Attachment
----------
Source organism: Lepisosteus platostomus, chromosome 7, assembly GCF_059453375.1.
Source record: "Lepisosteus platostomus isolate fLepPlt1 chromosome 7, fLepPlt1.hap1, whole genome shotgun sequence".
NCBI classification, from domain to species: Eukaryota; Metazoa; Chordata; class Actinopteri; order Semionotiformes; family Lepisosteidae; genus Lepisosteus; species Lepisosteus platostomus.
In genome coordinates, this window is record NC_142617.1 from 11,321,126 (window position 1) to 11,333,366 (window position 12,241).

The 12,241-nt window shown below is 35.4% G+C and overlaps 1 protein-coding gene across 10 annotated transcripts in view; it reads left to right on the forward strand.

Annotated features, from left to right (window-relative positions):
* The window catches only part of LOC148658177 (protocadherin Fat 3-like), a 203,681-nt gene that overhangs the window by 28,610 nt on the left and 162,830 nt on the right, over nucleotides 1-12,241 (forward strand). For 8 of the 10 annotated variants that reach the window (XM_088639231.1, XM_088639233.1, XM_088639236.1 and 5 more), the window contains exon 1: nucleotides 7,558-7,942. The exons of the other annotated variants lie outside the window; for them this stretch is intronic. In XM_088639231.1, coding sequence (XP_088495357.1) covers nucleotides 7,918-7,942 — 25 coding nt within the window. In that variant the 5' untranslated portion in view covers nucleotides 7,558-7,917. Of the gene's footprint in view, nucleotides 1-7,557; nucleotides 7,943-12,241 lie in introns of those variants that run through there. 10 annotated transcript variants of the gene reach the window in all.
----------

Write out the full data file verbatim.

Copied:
Source organism: Lepisosteus platostomus, chromosome 7, assembly GCF_059453375.1.
Source record: "Lepisosteus platostomus isolate fLepPlt1 chromosome 7, fLepPlt1.hap1, whole genome shotgun sequence".
NCBI classification, from domain to species: Eukaryota; Metazoa; Chordata; class Actinopteri; order Semionotiformes; family Lepisosteidae; genus Lepisosteus; species Lepisosteus platostomus.
In genome coordinates, this window is record NC_142617.1 from 11,321,126 (window position 1) to 11,333,366 (window position 12,241).

The 12,241-nt window shown below is 35.4% G+C and overlaps 1 protein-coding gene across 10 annotated transcripts in view; it reads left to right on the forward strand.

Annotated features, from left to right (window-relative positions):
* The window catches only part of LOC148658177 (protocadherin Fat 3-like), a 203,681-nt gene that overhangs the window by 28,610 nt on the left and 162,830 nt on the right, over nucleotides 1-12,241 (forward strand). For 8 of the 10 annotated variants that reach the window (XM_088639231.1, XM_088639233.1, XM_088639236.1 and 5 more), the window contains exon 1: nucleotides 7,558-7,942. The exons of the other annotated variants lie outside the window; for them this stretch is intronic. In XM_088639231.1, coding sequence (XP_088495357.1) covers nucleotides 7,918-7,942 — 25 coding nt within the window. In that variant the 5' untranslated portion in view covers nucleotides 7,558-7,917. Of the gene's footprint in view, nucleotides 1-7,557; nucleotides 7,943-12,241 lie in introns of those variants that run through there. 10 annotated transcript variants of the gene reach the window in all.